EDUCATIONAL PLAN According to our observations, smail has difficulties in pronunciation, reading and writing in English. Thus, we developed our IEP goals in these areas to improve his pronunciation, reading and writing. Annual goals By the end of the school year, Ismail will increase his writing in English from a primary to an elementary level using individual and small group instruction. By the end of the school year, Ismail will increase his pronunciation skills from a primary level to an elementary level using strategy, one- to- one and computer assisted instruction. By the end of the school year, Ismail will decrease stuttering behavior from 5 or more times a class period to 0 or 1 times a class period using speech therapy. By the end of the school year, Ismail will read sixth grade English materials with adequate comprehension and fluency. By the end of the school year, Ismail will correctly spell all words that he learns in sixth grade. By the end of the school year, Ismail will correct his spelling errors by using a dictionary. By the end of the school year, Ismail will write legibly and with sufficient speed. ( Lewis & Doorlag, p.171-179) Short term objectives Given direct instruction and practice, smail will identify vowel sounds like b-d at 90% accuracy as charted by the teacher. Given direct instruction and practice, smail will spell high frequency words correctly using a dictionary. Given direct instruction and practice, smail will write a paragraph composed of at least 5 sentences with correct grammar and spelling. Given direct instruction and practice, smail will write a complete sentence in English within a minute of viewing a picture or being given an idea. Given direct instruction and practice, smail will read a paragraph in English fluently.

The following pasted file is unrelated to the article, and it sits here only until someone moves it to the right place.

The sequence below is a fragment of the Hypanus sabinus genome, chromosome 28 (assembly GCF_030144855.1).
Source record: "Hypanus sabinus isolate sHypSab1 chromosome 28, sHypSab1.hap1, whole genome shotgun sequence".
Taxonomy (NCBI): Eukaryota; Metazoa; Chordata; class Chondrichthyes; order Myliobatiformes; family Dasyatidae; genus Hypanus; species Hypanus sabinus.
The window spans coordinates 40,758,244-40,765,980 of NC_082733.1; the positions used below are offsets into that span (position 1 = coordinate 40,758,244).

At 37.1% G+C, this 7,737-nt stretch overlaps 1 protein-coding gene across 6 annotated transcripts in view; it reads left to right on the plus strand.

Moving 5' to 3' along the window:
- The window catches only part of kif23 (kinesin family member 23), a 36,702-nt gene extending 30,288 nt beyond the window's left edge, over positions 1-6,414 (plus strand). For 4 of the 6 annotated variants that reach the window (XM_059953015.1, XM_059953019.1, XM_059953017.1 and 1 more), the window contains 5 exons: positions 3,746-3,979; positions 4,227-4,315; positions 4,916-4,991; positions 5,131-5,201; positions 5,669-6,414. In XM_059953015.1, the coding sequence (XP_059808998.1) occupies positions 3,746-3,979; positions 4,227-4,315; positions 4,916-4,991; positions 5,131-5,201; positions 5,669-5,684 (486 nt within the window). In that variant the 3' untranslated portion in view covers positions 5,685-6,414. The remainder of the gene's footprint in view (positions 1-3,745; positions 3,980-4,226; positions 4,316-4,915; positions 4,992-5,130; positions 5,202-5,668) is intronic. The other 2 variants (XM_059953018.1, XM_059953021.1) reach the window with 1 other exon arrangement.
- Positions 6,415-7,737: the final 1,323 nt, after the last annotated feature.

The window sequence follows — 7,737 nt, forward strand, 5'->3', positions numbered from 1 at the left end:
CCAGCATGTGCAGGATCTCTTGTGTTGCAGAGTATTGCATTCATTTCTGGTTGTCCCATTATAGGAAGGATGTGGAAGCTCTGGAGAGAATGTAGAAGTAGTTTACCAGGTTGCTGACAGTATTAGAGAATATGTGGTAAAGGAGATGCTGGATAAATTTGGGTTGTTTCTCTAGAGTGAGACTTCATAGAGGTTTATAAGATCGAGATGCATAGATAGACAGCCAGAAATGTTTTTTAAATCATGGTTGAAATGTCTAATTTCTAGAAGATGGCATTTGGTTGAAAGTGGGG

ACTIVITY  Minimal pairs  Parroting

TIME REQUIRED A week s time ( 4 lessons of 40 minutes)


Given direct instruction and practice, smail will identify vowel sounds like b-d at 90% accuracy as charted by the teacher.